1. David Patterson and John Hennessy, “Computer Organization and Design: The Hardware/Software Interface”, 4th ed., Morgan Kaufmann, 2011, ISBN-10: 0123747503.


Additional Literature
  1. Irv Englander, “The Architecture of Computer Hardware, Systems Software & Networking”, 4th ed., J. Wiley & Sons Inc., 2009, ISBN-10: 0471715425.
  2. Andrew S. Tanenbaum and Todd Austin, “Structured Computer Organization”, 6th ed., Prentice Hall, 2012, ISBN-10: 0132916525.


Course Outline
  • Introduction to Computer abstractions and technology
  • Computer systems performance
  • Instruction Set Architecture (ISA); MIPS
  • Signed / unsigned number representations
  • Representing instructions
  • Central Processing Unit: datapath and control
  • Memory and Memory Hierarchy
  • Virtual memory
  • Storage
  • Input-Output organization
  • Multiprocessors and clusters
  • Digital computer logic


Prerequisite courses

  • Introduction to Computer Science
  • Introduction to Programming


Course Requirements

Students are required to attend lectures and tutorials. Lecture handouts and tutorial notes will be available before commencement of the class. Students are expected to participate in class discussions. In the event of illness or emergency, contact your instructor IN ADVANCE to determine whether special arrangements are possible.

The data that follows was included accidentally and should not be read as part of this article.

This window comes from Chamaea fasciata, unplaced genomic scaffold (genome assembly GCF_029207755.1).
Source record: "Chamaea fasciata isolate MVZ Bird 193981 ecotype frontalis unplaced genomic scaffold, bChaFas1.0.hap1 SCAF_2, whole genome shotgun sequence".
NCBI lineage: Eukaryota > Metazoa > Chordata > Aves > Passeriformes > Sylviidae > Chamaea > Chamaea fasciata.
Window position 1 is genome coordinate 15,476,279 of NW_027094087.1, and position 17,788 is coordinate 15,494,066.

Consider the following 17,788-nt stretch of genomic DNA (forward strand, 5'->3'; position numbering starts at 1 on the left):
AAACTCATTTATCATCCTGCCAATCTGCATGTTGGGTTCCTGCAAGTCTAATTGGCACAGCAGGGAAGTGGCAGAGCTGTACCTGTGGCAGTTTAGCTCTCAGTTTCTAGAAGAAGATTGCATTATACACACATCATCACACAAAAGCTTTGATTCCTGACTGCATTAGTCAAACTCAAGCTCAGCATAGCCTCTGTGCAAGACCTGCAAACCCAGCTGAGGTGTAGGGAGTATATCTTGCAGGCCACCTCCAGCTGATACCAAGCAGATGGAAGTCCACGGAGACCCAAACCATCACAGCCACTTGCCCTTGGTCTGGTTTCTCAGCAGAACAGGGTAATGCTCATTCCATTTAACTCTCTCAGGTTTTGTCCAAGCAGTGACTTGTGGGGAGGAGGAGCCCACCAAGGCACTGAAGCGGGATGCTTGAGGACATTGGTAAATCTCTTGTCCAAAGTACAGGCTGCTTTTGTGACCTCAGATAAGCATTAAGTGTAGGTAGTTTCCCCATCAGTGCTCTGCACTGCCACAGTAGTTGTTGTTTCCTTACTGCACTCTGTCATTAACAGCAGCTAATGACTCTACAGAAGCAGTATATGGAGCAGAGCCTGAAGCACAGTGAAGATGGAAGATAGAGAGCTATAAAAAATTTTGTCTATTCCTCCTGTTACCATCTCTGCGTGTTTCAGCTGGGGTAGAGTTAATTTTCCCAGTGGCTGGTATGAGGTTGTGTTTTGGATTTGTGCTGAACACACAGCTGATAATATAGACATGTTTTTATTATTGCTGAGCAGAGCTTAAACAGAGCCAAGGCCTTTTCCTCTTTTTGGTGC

Participation: Participation extends beyond mere attendance. You may miss up to two classes without penalty. Each absence beyond the first two will cost you points off of your participation grade. The only exceptions to this rule are severe illness (doctor’s note required) and UNYT approved trips/activities. Appropriate documentation for absences beyond the first two is necessary and is to be provided on the class day directly before or after the one you miss. Students are expected to collect materials from the online course page, their classmates or see the instructor during consultation hours.